WARRENTON, Va. -- Potential operators of a racetrack in Virginia met for the first time in one public forum yesterday at the annual meeting of the Virginia Thoroughbred Association and disagreed sharply on how racing should be conducted in the state.
Five of the six potential operators, who must file an application with the Virginia Racing Commission by Oct. 1 to gain licensing approval, either attended the meeting at the Airlie Conference Center or sent a representative.
At one end of the spectrum is James J. Wilson, a Middleburg, Va., farm owner and president and chief executive officer of Interstate General Company, L.P., a real estate firm that operates El Comandante Race Course in San Juan, Puerto Rico.
Wilson and two principal partners, Dr. Joseph Rogers of Leesburg, and J. Fred Kohler, also of Middleburg, have formed the Virginia Jockey Club. They want to build a track in Prince William County in Northern Virginia, operate it year-round and market it aggressively via a daily network television show.
Wilson said that within three years of taking over El Comandante, his company had underwritten a daily three- to four-hour show telecasting the races in Puerto Rico. He said the company has seen annual betting revenues grow from $110 million to $280 million.
"I don't see why the same thing can't be done in Virginia," Wilson said. He added that he planned to buy television time each afternoon to telecast the races in Virginia and that he would locate the track in the northern part of the state "to be close to the breeders and to horsemen shipping in from other states."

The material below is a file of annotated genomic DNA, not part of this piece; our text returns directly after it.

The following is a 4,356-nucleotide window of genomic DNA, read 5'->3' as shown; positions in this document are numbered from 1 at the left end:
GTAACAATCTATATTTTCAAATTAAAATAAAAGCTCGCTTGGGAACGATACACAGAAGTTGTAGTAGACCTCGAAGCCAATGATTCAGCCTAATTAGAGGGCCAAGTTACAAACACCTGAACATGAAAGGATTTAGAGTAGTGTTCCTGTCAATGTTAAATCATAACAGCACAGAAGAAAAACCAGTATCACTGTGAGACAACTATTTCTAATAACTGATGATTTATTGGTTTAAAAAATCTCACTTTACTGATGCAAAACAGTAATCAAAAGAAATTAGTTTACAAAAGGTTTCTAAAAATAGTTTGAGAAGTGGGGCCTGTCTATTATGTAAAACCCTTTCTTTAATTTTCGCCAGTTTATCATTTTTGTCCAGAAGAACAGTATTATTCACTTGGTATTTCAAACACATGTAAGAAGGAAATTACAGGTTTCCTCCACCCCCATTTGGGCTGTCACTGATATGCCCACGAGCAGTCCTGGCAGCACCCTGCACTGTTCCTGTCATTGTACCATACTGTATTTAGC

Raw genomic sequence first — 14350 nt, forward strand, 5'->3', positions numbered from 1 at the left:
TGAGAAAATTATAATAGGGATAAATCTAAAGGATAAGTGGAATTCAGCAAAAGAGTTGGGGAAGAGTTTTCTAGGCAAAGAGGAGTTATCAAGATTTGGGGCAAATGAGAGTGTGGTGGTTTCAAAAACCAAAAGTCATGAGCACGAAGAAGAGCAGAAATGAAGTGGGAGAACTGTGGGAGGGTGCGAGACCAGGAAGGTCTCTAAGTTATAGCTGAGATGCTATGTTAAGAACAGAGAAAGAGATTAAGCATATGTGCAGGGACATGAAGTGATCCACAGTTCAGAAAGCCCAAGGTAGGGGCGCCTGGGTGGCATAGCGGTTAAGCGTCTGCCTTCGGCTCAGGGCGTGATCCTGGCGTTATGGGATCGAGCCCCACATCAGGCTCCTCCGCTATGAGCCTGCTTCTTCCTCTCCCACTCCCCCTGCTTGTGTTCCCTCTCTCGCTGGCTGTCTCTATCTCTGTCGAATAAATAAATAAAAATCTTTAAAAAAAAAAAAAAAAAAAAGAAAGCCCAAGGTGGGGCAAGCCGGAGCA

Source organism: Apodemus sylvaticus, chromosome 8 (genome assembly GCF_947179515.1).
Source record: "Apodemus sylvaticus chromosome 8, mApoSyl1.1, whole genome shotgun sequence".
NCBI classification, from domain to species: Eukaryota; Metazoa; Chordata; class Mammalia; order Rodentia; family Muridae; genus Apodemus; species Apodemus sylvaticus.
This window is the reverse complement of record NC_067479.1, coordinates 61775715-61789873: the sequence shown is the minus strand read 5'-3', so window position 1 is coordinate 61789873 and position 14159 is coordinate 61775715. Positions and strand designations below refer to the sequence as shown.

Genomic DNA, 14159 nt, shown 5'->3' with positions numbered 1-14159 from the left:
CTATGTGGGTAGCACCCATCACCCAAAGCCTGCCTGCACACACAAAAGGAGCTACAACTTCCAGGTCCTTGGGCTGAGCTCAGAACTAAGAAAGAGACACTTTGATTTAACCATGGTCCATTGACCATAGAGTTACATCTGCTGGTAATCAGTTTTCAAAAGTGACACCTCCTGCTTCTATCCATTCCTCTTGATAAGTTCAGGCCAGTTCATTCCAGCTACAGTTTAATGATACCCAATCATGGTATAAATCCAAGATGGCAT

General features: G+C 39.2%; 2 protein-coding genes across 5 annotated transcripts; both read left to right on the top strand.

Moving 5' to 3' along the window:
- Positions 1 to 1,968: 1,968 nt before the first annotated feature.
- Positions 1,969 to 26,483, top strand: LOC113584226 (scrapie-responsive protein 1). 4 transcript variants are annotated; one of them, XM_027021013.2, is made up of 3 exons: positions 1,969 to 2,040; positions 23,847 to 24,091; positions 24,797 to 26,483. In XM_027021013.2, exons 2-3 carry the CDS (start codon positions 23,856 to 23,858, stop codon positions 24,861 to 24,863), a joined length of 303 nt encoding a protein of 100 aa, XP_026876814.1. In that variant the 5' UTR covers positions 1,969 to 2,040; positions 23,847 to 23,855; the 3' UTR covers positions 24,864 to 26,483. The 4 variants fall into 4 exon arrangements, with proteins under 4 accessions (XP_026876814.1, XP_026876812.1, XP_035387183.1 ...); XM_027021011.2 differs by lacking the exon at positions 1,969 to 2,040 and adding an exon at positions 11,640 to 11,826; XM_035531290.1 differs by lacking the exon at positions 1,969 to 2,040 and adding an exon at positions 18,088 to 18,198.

At other end of the spectrum is Thomas Meeker, president of Churchill Downs in Louisville, Ky. He wants to build a track in the tidewater section of the state and have only 40 nights of thoroughbred racing per year, augmented by 60 more dates of racing by other breeds such as standardbreds, steeplechasers and quarter horses.
Meeker said that to be successful, Virginians must tap into the interstate thoroughbred simulcasting market "and to do that, you have to be a sending track with a quality product."
Meeker envisions a short summer meet with a daily purse distribution of between $300,000 to $325,000.
Somewhere in the middle of the candidates is Maryland Jockey Club president Joe De Francis, who announced plans last December to form a joint Maryland-Virginia circuit. He would build a track in New Kent County near Williamsburg on land owned by the Chesapeake Corporation, shut down Maryland racing for three months during the summer and shift the live cards to the Virginia location. The circuit would be linked by an interstate system of off-track betting parlors.
Yesterday, De Francis told the VTA members he has since talked with Maryland harness industry officials and would also add three months of live harness racing.
Meeker disagreed with De Francis' location, which has been called too remote. It is approximately 30 minutes from Richmond and 45 minutes from Hampton Roads.
"It's got to be a multi-purpose facility that can be used on a year-round basis and it's got to be close to a major population center," Meeker said.
De Francis envisions a resort-type track such as Monmouth Park in Oceanport, N.J., or Saratoga Race Course in Saratoga Springs, N.Y., that would attract Williamsburg area tourists.
"By putting the two states together, we'd have a circuit that could generate $840 million a year [in wagering] and offer a daily purse distribution of $275,000," De Francis said.
Meeker said Churchill Downs is "loosely" linked to a group called the Virginia Racing Associates, represented at yesterday's meeting by racing consultant Tom Aronson.
Two other potential track operators in Virginia are Arnold Stansley, vice president of Raceway Park, a harness track in Toledo, Ohio, and Dr. Jeffrey Taylor, a dentist from Covington. Neither were at yesterday's meeting, but Stansley sent a representative. Both have plans that call for a track on the same Chesapeake Corporation property that De Francis would use.